A prominent researcher in this field stated that recent improvements allow clinicians to distinguish violent from nonviolent patients with a “modest, better-than-chance level of accuracy.” Most people would agree that this level of competence does not seem appropriate for determining whether or not to commit an individual to a psychiatric facility, especially if that individual is you.
Although mental health professionals may not perform well in predicting violent behavior, they can do a great deal to ease the suffering of individuals who live with mental illness. The continued stigmatization of this population makes it less likely that they will risk revealing themselves by seeking treatment.
While there is no single profile of a mass shooter they typically possess several of the following attributes. They are alienated young men who feel disempowered. They are failing in school or work or relationships or all of these. Their failure fuels resentment about rejection and humiliation. They often are obsessed with guns and collect them. They are injustice collectors tormented by the idea that others get a better deal. Envy and a sense of entitlement produce violent reparative fantasies of power and revenge.
This distorted character is more a cultural creation than a mental illness, such as schizophrenia, bipolar disease or depression. There is no psychiatric cure for angry young men with violent fantasies. Like most problems, this is better addressed with prevention than attempts at repair.
American culture is flooded with aggressive male images. Role models in sport and film provide boys with macho heroes. Much pornography depicts men dominating women. Video games provide vivid experiences of shooting people. The most recent version of Grand Theft Auto, a particularly violent and misogynistic video game, generated more than one billion dollars in sales within three days of its release. This makes it one of the fastest selling entertainment products of all time. Masculine power often takes the form of a gun in this culture.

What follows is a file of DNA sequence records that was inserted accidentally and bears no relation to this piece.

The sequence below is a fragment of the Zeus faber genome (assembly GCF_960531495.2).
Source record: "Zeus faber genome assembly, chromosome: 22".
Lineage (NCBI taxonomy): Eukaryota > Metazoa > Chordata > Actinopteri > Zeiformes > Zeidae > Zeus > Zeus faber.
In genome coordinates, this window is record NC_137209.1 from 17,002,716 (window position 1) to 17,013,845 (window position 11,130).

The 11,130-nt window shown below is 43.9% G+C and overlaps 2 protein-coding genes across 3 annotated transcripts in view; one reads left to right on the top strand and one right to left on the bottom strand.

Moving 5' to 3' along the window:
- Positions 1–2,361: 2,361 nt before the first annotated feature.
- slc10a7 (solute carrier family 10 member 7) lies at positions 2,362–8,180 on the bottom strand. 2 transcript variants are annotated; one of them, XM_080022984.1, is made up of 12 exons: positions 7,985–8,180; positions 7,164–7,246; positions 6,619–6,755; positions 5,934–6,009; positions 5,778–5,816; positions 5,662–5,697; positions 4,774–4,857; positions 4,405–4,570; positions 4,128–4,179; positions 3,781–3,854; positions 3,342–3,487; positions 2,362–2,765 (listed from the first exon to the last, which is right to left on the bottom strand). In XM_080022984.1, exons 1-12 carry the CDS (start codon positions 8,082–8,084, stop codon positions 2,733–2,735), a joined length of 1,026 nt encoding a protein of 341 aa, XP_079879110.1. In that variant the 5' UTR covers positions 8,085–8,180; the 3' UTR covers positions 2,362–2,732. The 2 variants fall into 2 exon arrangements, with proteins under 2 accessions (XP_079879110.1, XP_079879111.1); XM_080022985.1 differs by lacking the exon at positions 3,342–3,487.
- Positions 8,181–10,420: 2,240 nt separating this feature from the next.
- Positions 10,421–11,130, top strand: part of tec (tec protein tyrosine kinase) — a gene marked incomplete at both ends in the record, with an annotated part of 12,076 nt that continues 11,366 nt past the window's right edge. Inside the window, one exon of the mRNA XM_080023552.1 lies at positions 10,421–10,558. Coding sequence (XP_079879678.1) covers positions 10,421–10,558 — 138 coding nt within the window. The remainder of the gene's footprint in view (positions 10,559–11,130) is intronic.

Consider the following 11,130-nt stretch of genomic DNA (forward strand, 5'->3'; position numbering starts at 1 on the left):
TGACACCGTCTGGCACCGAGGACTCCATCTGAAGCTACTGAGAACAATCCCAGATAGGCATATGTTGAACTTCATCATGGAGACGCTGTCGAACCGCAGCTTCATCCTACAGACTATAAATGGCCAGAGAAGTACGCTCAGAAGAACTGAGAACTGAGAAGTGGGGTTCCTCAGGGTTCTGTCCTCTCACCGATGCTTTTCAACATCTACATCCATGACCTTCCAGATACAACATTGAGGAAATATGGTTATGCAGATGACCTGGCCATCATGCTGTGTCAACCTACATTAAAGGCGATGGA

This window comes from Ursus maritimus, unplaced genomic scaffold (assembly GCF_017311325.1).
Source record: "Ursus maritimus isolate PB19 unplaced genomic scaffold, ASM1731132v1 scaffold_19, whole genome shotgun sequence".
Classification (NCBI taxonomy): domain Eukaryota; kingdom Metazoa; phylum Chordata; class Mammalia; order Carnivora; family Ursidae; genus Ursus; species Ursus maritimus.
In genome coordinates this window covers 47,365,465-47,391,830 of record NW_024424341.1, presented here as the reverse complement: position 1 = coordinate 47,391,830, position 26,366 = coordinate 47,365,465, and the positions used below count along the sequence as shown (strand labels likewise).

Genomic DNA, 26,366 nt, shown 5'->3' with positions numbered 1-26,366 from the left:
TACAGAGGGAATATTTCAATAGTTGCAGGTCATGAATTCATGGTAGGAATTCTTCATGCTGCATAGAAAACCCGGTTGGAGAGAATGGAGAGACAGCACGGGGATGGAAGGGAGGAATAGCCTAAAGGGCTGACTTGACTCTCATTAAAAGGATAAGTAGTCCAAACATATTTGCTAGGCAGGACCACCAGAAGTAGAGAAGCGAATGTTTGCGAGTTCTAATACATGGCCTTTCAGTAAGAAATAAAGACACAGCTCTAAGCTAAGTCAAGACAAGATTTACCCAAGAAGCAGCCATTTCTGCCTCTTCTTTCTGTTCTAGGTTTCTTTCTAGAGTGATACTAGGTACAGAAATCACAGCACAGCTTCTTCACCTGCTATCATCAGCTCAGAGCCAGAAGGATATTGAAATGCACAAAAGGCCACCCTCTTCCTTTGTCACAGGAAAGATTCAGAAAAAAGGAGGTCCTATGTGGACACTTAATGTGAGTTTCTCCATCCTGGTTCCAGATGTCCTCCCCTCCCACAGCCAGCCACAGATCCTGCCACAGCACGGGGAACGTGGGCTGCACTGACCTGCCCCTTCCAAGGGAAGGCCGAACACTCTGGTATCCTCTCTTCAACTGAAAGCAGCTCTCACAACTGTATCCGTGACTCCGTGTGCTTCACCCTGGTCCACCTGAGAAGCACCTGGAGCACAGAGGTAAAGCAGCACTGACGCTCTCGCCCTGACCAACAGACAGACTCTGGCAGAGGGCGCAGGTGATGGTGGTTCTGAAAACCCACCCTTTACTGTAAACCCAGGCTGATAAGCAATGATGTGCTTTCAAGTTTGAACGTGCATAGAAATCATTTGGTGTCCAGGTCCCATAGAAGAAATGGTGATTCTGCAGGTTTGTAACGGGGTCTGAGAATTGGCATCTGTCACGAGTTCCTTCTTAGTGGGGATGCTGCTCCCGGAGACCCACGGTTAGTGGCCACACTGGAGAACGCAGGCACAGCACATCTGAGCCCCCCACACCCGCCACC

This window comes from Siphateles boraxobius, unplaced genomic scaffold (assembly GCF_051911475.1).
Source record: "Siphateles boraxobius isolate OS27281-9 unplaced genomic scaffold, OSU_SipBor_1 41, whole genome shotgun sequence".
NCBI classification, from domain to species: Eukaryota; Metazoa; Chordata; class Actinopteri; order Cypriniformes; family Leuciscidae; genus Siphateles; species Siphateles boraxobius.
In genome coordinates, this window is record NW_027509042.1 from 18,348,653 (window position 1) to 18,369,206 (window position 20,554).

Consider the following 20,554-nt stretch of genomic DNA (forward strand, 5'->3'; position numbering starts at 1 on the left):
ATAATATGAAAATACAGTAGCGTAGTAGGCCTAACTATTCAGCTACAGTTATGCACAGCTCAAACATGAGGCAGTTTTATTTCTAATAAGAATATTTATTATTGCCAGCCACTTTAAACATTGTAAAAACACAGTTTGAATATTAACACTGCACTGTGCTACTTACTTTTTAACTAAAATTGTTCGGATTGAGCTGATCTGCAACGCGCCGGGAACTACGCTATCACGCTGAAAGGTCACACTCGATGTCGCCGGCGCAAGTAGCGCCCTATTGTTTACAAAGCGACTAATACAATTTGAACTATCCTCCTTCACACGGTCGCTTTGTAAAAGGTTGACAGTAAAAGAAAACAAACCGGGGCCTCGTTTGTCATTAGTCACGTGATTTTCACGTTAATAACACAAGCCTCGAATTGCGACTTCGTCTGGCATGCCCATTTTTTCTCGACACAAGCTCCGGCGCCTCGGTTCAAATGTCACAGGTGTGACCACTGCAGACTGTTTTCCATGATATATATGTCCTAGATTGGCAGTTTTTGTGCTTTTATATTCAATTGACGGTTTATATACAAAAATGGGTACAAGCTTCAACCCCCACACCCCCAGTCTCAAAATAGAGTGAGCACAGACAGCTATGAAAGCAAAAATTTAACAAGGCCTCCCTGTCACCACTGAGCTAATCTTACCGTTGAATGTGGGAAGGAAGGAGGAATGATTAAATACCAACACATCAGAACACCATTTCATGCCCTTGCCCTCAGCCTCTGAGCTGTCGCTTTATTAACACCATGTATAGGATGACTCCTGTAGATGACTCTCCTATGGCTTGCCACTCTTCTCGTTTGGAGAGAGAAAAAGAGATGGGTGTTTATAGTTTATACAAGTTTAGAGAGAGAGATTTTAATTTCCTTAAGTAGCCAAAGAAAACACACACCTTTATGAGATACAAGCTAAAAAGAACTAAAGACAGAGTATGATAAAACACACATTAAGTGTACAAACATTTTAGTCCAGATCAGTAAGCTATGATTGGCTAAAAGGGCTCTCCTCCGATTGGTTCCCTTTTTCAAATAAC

Unfortunately we live in a time and culture that does little to prevent the creation of such masculinity. The disparity of the haves and have nots continues to grow. The space given to male defeat is small. Men don’t get depressed, they get angry and they get even. Aggression appears a path to power when self-esteem is challenged and competence is low. Guns are the great equalizer.
Healthy male mentors, public role models, job training programs and useful rites of passage are in short supply but firearms are readily available. Perhaps our most urgent infrastructure project is the reconstruction of masculinity